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Old May 12, 2013, 08:39 PM   #51
rovex
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Originally Posted by dannyp1996 View Post
A pilot friend of mine has seen this. He thinks it could be an issue with the Autopilot. He didn't elaborate.
The autopilot isn't activated on take off?
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Old May 13, 2013, 09:42 AM   #52
Huntn
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Originally Posted by rovex View Post
The autopilot isn't activated on take off?
Some pilots turn the auto pilot on soon after takeoff. If this aircraft had just taken off, odds are low the autopilot was on, although it is possible. However if the autopilot is malfunctioning, the pilots can turn it off.

I don't know if you guys remember, but years ago 737s had some issues with rudder hardovers resulting in at least 2 crashes (Denver, Pittsburg). That was not an autopilot issue, but a hydraulic issue. There could be a mechanical malfunction, but as far as I remember none of them have involved driving the aircraft into a nose high stall.
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Old May 13, 2013, 12:36 PM   #53
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Quote:
Originally Posted by Huntn View Post
Some pilots turn the auto pilot on soon after takeoff. If this aircraft had just taken off, odds are low the autopilot was on, although it is possible. However if the autopilot is malfunctioning, the pilots can turn it off.

I don't know if you guys remember, but years ago 737s had some issues with rudder hardovers resulting in at least 2 crashes (Denver, Pittsburg). That was not an autopilot issue, but a hydraulic issue. There could be a mechanical malfunction, but as far as I remember none of them have involved driving the aircraft into a nose high stall.
I can't remember the exact accident or exactly what happened, but there was one accident where the jack screw malfunctioned which put the plane into a position the pilots couldn't get out of and crashed.
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Old May 13, 2013, 01:22 PM   #54
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Originally Posted by quagmire View Post
I can't remember the exact accident or exactly what happened, but there was one accident where the jack screw malfunctioned which put the plane into a position the pilots couldn't get out of and crashed.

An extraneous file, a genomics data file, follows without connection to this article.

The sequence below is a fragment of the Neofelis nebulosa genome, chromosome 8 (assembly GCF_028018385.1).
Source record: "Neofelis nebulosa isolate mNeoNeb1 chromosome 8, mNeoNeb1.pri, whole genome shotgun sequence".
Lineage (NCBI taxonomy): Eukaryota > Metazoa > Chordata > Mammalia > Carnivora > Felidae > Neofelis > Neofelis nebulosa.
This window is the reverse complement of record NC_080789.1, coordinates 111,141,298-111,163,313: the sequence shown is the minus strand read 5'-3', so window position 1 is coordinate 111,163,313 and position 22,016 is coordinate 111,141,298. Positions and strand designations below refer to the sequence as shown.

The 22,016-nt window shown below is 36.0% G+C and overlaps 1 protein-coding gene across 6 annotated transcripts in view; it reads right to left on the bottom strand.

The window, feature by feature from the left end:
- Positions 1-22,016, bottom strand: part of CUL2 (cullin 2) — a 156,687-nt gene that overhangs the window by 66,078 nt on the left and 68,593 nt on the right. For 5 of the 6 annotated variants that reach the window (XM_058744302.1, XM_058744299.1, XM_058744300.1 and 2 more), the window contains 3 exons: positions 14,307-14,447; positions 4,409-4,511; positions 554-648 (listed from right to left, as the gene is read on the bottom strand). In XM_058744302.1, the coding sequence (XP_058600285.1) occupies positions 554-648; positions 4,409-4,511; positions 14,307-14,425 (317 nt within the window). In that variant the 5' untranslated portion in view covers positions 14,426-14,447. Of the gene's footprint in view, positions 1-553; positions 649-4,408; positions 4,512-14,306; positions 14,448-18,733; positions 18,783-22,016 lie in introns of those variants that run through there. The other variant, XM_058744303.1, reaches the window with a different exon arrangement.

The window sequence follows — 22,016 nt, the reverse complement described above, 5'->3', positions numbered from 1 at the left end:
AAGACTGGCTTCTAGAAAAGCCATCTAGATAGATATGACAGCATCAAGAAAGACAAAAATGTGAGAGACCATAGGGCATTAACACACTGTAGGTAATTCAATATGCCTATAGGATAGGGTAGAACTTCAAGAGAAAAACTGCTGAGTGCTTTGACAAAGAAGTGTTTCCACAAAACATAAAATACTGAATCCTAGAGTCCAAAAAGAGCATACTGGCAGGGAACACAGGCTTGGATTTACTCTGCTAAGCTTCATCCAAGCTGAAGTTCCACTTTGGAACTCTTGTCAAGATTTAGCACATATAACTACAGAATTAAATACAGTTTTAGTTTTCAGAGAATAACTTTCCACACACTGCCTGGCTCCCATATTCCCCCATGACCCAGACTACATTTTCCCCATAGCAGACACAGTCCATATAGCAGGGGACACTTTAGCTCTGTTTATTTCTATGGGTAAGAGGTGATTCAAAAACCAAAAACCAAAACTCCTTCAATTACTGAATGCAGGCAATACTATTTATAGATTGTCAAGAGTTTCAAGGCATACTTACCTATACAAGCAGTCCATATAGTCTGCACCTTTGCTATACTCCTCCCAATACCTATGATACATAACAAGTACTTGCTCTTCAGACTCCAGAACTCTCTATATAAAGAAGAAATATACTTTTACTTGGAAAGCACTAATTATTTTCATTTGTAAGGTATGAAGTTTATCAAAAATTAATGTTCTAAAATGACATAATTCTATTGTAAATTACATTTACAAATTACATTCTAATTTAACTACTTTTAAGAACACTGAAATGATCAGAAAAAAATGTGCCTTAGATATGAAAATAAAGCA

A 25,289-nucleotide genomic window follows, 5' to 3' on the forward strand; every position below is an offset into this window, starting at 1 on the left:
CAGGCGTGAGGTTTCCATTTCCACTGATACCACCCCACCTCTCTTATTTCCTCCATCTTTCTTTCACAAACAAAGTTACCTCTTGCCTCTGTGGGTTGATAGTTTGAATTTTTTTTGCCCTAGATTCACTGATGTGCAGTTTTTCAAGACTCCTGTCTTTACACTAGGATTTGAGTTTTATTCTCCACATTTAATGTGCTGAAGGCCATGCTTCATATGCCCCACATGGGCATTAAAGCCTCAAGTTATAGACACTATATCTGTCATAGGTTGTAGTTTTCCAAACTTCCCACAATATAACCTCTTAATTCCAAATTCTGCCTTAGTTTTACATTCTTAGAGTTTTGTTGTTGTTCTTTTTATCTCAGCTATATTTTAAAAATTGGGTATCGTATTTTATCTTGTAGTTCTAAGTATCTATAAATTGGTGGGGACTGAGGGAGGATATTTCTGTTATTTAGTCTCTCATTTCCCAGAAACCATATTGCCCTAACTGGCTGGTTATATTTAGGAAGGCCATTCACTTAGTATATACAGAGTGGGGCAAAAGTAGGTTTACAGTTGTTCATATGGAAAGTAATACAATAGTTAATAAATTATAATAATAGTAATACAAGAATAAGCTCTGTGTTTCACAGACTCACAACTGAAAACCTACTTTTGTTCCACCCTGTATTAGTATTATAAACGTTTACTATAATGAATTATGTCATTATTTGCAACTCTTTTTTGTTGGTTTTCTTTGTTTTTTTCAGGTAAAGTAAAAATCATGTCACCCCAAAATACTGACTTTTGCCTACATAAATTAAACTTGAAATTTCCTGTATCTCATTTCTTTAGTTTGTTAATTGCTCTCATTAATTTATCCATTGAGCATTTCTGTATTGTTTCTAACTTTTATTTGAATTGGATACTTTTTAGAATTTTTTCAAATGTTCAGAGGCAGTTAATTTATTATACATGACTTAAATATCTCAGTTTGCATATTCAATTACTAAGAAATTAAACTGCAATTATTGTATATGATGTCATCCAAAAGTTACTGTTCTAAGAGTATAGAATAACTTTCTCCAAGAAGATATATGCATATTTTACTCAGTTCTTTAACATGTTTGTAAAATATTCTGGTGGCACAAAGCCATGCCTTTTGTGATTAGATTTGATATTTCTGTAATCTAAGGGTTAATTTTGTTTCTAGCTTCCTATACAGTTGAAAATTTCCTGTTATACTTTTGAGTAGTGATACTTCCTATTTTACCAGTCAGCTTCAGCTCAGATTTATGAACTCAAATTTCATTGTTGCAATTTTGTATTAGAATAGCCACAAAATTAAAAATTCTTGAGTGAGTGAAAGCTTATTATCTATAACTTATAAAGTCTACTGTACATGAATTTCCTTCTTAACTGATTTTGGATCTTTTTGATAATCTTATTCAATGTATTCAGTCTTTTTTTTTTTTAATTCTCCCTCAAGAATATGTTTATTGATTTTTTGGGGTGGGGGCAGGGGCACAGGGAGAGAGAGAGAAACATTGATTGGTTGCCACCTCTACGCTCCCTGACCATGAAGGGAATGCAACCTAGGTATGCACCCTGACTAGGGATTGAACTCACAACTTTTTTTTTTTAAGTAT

Alaska Airlines Flight 261

http://en.wikipedia.org/wiki/Alaska_Airlines_Flight_261
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Old May 13, 2013, 01:31 PM   #55
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Originally Posted by ucfgrad93 View Post
Yes. ASA261, though the jackscrew issue was only limited to the MD80, DC9s, F100s, and B727s. They weren't applicable anywhere else.

The Denver incident (IIRC, it went down over Colorado Springs) was with UAL (UAL585 to be exact), and that was with a B737, similar to USA427 over near KPIT. Those were problems iwth the rudders on the B737 classic series (-200, -300, -400, and possibly -500 models). Nothing really to do with autopilot there, either.

I think we're still looking at pitch/angle of attack/rate of climb, possible shift in cargo, and stall.

BL.

Last edited by bradl; May 13, 2013 at 01:40 PM. Reason: Fokker 100s, not Fokker 50s.
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Old May 14, 2013, 04:42 PM   #56
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Its a tragic event and the causes of such crashes are doubtless many and complex. Whats required is careful attention to detail.

Sometimes small things slip by even the most careful observers as evidenced by the fact that in three pages no one has commented on the fact that the headline misspells 'Boeing' as 'Boing'!
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Old May 14, 2013, 06:14 PM   #57
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Originally Posted by redsnapper View Post
Its a tragic event and the causes of such crashes are doubtless many and complex. Whats required is careful attention to detail.

Sometimes small things slip by even the most careful observers as evidenced by the fact that in three pages no one has commented on the fact that the headline misspells 'Boeing' as 'Boing'!
I noticed but didn't feel it was worth commenting on. Nor the misspelled "Afganistan".

Nor teh too mising apostrophies in you're frist peragraph. ;-]
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